Sad the bottom line is more about the bottom dollar than people’s health in America. Maybe one day we will figure it out:-)

    Thanks for the post!

    • Local and organic food costs more here in Miami as well. It’s not really the norm in most places in the States. Best of luck to you and thanks for your comments!

  • I know that I have been having much less trouble maintaining my weight since I’ve taken pains to eliminate as much plastic waste from my life as I can. I know I don’t make any secret of my concerns over what plastic is doing to the environment, so I’ll avoid preaching about it here.

    But refusing to buy things packaged in plastic has meant I’ve had to begin making for myself a lot of things that most of us buy ready-made. (Bread, for instance.) Concerns about what it does to the ear to produce meats and non-organic fruits and vegetables, on a factory farm scale pushed me a step or two farther, and I find I’m eating a lot more local produce.

    I’m not trying to eat in a healthier way for my body. But trying to eat in a way that respects the planet a bit better has involved increasing my intake of fruits and vegetables, decreasing my intake of meat (which turns out to be really expensive if you won’t buy factory farmed stuff) and processed foods generally.

    And, yeah, I’m healthier.

    I like Michael Pollan’s advice: Eat food (as opposed to processed food substitutes!). Mostly vegetables. Not too much.

    It gets easier and more fun with practice. And it tastes better at the same time. Weird.

    • Cat! So nice to see you here. I don’t think I’ve mentioned it anywhere in my blog so far, but much of the food sold in the Australian markets is sold loose and you buy what you want. For example, rice, legumes, nuts, breads, and dried fruit pre-packaged. You can see some examples on my entry on the Vic market at http://stumbledownunder.com/2012/05/02/queen-victoria-market. I totally agree about eating real food and that it gets easier. Thanks so much for your comments!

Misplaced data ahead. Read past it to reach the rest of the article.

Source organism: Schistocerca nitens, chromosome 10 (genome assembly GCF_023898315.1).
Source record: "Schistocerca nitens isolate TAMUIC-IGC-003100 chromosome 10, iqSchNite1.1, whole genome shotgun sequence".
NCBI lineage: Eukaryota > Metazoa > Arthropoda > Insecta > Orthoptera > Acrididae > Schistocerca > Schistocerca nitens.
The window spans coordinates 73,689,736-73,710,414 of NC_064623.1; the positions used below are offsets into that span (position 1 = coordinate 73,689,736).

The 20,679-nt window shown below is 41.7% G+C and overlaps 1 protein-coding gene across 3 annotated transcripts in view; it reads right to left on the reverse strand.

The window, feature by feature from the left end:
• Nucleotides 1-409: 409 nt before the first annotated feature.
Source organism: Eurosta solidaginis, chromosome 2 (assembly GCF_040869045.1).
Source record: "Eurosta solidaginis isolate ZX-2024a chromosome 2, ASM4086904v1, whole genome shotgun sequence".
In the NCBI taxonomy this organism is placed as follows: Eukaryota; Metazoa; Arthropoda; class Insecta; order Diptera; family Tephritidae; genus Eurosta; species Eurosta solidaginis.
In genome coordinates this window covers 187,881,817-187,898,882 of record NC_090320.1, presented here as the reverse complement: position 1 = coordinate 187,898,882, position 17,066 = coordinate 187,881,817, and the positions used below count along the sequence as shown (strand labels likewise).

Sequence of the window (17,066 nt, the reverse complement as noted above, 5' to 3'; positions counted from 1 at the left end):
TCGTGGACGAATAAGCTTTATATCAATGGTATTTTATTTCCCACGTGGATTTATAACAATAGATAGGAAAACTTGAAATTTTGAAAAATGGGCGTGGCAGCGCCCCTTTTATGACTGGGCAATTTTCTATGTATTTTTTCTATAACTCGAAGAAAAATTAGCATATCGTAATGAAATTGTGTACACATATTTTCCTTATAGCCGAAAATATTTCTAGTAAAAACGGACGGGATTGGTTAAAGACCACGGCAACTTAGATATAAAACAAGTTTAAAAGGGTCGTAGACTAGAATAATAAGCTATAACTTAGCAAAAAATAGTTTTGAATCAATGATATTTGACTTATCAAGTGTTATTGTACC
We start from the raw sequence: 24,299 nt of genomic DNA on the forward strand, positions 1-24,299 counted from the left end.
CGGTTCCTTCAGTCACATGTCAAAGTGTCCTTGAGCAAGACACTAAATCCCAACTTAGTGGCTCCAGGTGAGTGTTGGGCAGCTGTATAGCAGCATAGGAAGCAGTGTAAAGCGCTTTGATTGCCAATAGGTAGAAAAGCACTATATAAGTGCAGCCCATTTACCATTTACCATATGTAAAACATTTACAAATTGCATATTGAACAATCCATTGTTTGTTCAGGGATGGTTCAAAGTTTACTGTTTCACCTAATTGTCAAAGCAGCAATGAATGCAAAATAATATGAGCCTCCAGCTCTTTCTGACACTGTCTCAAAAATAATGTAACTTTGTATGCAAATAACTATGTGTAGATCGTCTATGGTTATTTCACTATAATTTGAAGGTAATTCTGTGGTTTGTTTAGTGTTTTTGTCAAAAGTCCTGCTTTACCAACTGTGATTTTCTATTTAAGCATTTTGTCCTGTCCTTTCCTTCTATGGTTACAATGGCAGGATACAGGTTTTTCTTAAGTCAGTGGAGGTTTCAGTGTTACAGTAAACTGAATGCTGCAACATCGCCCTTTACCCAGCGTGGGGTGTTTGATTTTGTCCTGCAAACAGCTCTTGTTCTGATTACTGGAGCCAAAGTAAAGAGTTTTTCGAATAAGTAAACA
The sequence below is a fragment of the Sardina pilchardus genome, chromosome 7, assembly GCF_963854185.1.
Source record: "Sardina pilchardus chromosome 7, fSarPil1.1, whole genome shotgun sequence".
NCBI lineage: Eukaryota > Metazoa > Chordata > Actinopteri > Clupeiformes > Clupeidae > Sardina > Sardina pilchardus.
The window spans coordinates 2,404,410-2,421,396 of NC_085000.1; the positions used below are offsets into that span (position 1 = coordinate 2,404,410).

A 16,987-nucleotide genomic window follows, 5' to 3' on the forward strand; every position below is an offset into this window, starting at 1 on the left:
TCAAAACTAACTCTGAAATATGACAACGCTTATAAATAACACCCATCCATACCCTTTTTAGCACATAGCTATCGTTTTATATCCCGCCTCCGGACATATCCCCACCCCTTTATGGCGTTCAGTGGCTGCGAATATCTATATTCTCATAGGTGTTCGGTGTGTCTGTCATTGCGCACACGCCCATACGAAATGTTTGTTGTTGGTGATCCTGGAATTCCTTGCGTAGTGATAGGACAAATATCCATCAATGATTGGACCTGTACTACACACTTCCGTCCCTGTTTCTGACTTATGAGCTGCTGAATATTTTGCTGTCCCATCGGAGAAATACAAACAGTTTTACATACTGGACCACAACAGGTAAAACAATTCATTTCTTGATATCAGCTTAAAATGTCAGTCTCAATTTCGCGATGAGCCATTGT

• That is so good to hear, Cosette! (And I enjoy your posts a lot–you often make me think or smile.)

        I’ve noticed, whenever one suggests to someone in the developed world–and especially in America–that we could benefit from changing some of our habits and expectations to ones that are gentler to the planet, it creates such a fuss in response! People act as if suggestions that we consider using less plastic packaging, or drying our clothes on a clothesline, or use

      • (Sorry–my comment got garbled. Here’s the end:)

        People act as if such suggestions mean going back to the Stone Age. When really, all around the world, there are millions of people whose lives are comfortable and convenient, and whose habits are friendlier to the earth.

        How nice to hear Australia is ahead of of us on this one! I admit, it does make it easier to change when we can see how other people have already found ways to live comfortably doing whatever it is we’re not used to ourselves…

        • I have a theory about why Americans create such a fuss over things like this that seem to go over smoothly in Australia and other countries. I’ll explore it in a future blog entry.

          • Please do, we (in the US) need all the help we can get! There’s a horrible disconnect among many about food issues here in the Pagan communtiy.

          • Indeed. And the Pagan community with its nature-oriented values are in a great position to help revolutionize our relationship with food. Thanks for your comments, genexs!